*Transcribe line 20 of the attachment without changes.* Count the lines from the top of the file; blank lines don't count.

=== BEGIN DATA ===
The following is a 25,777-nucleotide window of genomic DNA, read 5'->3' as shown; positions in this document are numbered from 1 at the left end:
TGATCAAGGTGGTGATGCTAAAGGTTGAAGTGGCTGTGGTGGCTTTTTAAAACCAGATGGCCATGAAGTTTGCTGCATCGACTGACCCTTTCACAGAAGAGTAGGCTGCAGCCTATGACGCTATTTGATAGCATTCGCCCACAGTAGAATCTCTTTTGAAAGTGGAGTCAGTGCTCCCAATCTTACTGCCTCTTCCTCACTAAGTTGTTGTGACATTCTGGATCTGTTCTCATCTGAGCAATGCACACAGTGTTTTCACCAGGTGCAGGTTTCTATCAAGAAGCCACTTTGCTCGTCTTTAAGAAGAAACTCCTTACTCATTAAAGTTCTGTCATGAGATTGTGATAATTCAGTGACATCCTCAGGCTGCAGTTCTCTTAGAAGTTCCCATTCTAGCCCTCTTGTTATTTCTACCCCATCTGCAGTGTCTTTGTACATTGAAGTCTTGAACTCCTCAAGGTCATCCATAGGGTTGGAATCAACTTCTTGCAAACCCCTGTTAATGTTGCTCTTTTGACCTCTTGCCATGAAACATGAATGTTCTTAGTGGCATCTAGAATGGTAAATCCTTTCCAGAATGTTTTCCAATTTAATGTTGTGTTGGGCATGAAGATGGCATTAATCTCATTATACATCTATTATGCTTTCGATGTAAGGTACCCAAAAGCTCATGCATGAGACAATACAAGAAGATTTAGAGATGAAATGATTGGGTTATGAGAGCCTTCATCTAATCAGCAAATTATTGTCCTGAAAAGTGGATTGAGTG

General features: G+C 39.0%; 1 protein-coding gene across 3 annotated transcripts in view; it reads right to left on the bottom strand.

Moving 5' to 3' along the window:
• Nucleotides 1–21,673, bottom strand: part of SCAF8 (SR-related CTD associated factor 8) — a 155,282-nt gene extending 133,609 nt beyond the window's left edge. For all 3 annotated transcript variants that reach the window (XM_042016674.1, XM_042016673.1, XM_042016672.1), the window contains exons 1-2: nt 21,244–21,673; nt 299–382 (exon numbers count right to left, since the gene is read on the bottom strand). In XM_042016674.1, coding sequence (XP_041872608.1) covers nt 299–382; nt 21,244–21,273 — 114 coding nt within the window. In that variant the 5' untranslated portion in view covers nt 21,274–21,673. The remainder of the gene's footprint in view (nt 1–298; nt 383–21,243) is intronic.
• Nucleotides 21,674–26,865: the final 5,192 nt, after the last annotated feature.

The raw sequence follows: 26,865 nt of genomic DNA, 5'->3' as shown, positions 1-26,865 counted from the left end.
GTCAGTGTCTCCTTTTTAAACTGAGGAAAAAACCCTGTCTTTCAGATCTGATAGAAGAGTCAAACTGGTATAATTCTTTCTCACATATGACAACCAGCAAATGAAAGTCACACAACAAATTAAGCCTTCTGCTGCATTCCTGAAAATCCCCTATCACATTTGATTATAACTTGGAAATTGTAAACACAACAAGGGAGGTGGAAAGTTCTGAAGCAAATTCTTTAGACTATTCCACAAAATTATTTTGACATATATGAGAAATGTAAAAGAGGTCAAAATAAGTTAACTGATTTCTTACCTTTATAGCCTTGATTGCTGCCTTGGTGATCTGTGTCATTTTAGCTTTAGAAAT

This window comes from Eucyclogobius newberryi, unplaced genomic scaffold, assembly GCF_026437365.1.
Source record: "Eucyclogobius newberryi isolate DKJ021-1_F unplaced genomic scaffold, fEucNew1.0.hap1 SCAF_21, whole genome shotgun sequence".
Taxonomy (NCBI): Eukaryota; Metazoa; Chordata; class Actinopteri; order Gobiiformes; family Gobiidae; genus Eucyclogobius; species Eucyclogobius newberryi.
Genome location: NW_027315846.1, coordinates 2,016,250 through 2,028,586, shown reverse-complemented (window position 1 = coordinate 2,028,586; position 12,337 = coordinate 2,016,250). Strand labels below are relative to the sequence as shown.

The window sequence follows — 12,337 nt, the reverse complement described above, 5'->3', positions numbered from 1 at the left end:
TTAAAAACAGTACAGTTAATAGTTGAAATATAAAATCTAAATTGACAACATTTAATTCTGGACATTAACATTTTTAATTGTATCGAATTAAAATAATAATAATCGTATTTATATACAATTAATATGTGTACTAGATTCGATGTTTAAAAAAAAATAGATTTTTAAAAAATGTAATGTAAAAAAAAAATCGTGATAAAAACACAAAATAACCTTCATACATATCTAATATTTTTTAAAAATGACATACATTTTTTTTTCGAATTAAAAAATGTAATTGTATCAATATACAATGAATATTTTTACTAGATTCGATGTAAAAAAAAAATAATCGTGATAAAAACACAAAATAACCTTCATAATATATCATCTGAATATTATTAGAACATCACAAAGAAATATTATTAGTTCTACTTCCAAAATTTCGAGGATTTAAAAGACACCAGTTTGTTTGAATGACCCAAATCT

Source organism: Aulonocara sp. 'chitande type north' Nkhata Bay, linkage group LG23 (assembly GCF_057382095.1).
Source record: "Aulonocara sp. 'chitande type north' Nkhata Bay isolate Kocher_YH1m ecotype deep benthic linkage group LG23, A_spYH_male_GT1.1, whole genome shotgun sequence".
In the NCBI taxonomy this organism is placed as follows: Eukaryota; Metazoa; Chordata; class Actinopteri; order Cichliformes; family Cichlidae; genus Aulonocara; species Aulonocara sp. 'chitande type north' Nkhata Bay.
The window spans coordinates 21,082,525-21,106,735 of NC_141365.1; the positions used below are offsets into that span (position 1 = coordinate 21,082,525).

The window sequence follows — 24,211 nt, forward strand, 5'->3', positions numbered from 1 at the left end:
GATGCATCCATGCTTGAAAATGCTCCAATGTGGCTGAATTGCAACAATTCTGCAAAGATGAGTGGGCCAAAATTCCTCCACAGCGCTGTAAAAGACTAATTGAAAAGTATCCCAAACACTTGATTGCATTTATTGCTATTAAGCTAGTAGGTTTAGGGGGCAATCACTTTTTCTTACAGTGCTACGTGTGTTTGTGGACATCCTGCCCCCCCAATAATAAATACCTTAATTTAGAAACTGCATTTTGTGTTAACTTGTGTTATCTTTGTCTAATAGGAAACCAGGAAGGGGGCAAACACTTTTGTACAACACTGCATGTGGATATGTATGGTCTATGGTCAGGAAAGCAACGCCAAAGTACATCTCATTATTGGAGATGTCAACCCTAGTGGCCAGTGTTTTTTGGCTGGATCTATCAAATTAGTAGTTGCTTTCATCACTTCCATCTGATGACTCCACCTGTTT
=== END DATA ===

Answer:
GATGCATCCATGCTTGAAAATGCTCCAATGTGGCTGAATTGCAACAATTCTGCAAAGATGAGTGGGCCAAAATTCCTCCACAGCGCTGTAAAAGACTAATTGAAAAGTATCCCAAACACTTGATTGCATTTATTGCTATTAAGCTAGTAGGTTTAGGGGGCAATCACTTTTTCTTACAGTGCTACGTGTGTTTGTGGACATCCTGCCCCCCCAATAATAAATACCTTAATTTAGAAACTGCATTTTGTGTTAACTTGTGTTATCTTTGTCTAATAGGAAACCAGGAAGGGGGCAAACACTTTTGTACAACACTGCATGTGGATATGTATGGTCTATGGTCAGGAAAGCAACGCCAAAGTACATCTCATTATTGGAGATGTCAACCCTAGTGGCCAGTGTTTTTTGGCTGGATCTATCAAATTAGTAGTTGCTTTCATCACTTCCATCTGATGACTCCACCTGTTT